Shoe Lacing Methods

Shoe Lacing Methods

Mathematics tells us that there are more than 2 Trillion ways of feeding a lace through the six pairs of eyelets on an average shoe. This section presents a fairly extensive selection of 43 shoe lacing tutorials. They include traditional and alternative lacing methods that are either widely used, have a particular feature or benefit, or that I just like the look of.

43 Different Ways To Lace Shoes

Criss Cross LacingCriss Cross Lacing Criss Cross Lacing

This is probably the most common method of lacing normal shoes & boots. The laces simply criss-cross as they work their way up the shoe.

Over Under LacingOver Under Lacing Over Under Lacing

This method reduces friction, making the lacing easier to tighten and loosen plus reducing wear and tear. The laces alternate between crossing Over and Under.

Gap LacingGap Lacing Gap Lacing

This simple variation of Criss Cross Lacing skips a crossover to create a gap in the middle of the lacing, either to bypass a sensitive area on the instep or to increase ankle flexibility.

Straight European LacingStraight European Lacing Straight European Lacing

This traditional method of Straight Lacing appears to be more common in Europe. The laces run straight across on the outside and diagonally on the inside.

Straight Bar LacingStraight Bar Lacing Straight Bar Lacing

Also referred to as "Lydiard Lacing" or "Fashion Lacing", this variation of Straight Lacing eliminates the underlying diagonals, which looks neater plus relieves pressure on the top ridge of the foot.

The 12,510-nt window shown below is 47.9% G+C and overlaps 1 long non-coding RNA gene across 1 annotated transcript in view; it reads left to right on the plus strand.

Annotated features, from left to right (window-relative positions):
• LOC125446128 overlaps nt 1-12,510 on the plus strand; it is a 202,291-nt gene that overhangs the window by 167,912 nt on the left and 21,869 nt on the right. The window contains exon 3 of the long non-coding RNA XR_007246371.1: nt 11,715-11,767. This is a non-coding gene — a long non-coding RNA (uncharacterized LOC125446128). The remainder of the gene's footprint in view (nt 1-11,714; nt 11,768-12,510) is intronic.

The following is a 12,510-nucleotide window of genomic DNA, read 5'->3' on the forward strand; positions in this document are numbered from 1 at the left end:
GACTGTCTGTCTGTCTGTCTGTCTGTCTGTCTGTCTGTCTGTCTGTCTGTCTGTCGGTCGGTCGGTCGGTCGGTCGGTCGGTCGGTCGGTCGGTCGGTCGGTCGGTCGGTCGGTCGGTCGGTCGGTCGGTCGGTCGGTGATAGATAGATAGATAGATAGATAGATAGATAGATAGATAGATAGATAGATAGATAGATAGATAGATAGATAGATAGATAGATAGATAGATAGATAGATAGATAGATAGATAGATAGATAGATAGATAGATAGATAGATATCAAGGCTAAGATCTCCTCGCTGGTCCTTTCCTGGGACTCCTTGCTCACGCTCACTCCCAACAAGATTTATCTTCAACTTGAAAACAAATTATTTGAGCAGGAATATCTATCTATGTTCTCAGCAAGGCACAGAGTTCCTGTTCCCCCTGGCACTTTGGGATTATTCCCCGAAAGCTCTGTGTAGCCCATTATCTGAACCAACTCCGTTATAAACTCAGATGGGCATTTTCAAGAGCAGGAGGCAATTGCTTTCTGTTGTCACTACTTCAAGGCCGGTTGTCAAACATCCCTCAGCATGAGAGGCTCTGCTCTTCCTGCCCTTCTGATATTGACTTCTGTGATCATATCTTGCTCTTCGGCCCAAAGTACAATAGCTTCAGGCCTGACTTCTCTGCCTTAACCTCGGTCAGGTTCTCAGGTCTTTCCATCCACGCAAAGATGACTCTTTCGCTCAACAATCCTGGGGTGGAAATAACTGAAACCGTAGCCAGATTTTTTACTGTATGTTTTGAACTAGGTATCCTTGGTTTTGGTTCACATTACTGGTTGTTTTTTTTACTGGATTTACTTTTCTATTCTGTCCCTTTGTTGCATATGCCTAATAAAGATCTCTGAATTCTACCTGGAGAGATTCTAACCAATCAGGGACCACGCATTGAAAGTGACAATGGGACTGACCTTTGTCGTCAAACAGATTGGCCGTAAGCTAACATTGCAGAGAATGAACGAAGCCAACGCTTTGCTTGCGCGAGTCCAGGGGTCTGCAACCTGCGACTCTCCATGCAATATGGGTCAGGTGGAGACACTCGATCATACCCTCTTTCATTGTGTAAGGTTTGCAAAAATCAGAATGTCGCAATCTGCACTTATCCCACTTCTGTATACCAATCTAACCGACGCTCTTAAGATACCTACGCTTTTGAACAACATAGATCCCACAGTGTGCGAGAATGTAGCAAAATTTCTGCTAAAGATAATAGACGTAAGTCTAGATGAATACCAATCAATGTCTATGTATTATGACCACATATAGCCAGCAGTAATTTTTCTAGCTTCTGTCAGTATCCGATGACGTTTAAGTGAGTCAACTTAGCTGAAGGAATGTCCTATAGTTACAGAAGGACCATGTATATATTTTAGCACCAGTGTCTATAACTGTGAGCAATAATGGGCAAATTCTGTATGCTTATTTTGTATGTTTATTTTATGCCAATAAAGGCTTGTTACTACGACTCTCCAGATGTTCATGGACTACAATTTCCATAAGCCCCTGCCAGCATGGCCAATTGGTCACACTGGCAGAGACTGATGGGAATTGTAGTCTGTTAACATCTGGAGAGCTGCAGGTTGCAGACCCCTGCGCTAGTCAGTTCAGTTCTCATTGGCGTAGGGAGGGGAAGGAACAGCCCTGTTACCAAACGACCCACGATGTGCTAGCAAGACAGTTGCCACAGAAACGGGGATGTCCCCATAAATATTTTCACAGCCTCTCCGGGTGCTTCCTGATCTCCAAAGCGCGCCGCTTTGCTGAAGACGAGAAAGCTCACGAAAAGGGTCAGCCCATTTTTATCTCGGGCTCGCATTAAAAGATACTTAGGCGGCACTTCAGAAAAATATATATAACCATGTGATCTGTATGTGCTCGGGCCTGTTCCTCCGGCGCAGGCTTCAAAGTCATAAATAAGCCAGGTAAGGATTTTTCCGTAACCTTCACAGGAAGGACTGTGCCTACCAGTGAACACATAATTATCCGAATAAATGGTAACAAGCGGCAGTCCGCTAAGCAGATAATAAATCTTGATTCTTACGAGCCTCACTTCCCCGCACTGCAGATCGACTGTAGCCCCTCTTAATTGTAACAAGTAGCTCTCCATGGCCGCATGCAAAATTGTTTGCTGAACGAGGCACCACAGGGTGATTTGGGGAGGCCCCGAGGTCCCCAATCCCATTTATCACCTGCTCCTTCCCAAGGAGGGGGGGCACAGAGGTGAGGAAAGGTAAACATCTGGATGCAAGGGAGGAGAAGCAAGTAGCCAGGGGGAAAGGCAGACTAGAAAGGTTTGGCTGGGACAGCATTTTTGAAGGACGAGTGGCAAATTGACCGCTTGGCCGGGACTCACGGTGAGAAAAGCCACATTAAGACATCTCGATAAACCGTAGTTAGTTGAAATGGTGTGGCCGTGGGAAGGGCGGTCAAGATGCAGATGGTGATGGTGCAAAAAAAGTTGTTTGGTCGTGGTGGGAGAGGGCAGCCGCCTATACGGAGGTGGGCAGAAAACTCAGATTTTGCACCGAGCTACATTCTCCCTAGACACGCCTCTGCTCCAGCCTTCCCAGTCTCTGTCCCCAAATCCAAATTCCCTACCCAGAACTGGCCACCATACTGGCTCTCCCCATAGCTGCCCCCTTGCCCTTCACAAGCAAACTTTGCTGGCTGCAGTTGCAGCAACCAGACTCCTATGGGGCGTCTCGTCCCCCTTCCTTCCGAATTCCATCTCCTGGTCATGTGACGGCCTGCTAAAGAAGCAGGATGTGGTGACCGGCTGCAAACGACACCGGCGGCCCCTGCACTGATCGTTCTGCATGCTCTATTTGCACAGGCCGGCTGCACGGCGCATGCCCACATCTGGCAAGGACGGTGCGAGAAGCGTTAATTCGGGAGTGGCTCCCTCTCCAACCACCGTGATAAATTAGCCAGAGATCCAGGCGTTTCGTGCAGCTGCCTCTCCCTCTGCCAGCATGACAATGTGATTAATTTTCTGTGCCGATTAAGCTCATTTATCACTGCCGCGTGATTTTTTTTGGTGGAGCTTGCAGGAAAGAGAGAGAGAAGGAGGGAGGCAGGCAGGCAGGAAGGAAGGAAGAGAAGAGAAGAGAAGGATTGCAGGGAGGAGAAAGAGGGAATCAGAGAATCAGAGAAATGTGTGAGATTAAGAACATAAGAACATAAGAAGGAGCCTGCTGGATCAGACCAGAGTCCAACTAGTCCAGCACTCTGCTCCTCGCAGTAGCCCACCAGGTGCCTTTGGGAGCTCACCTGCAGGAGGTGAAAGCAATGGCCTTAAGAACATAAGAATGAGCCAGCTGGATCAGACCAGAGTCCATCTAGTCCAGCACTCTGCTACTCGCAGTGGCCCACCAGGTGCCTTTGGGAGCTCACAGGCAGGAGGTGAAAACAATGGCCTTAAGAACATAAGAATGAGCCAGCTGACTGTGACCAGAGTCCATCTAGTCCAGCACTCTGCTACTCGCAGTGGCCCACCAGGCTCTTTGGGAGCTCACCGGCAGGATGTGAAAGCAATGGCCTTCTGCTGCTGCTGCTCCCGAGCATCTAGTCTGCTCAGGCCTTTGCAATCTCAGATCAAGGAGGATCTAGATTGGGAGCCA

Straight Easy LacingStraight Easy Lacing Straight Easy Lacing

This is a simplified variation of Straight Bar Lacing where one end runs straight from bottom to top while the other end steps through the eyelets.

Hiking / Biking LacingHiking / Biking Lacing Hiking / Biking Lacing

An inside-out version of Straight Bar Lacing, which distributes pressure evenly plus keeps the knots & ends to the side, away from either snagging undergrowth or from bicycle chains & cranks.

Sawtooth LacingSawtooth Lacing Sawtooth Lacing

This method has all of the underlying sections pulling at a steep angle, which shifts the alignment of the sides and may correct an otherwise ill-fitting shoe.

Lightning LacingLightning Lacing Lightning Lacing

So named because the angled sections look a bit like a lightning bolt, plus it is lightning fast to lace. The laces run diagonally on the outside and vertically on the inside.

Shoe Shop LacingShoe Shop Lacing Shoe Shop Lacing

Often seen in shoe shops because many shoes come pre-laced this way from the factory. One end runs from bottom to top while the other end zig-zags through the eyelets.

Display Shoe LacingDisplay Shoe Lacing Display Shoe Lacing

Shoe stores and photographers often use this inside-out version of Criss Cross Lacing on their display shoes in order to finish with the ends neatly hidden inside the shoe.

Ladder LacingLadder Lacing Ladder Lacing

This distinctive lacing is worn on military boots by paratroopers and ceremonial guard units. The laces weave horizontally and vertically, forming a secure "ladder".

Spider Web LacingSpider Web Lacing Spider Web Lacing

Like an angled version of Ladder Lacing, this decorative method is also worn on military boots. The laces weave vertically and diagonally, forming an intricate "web".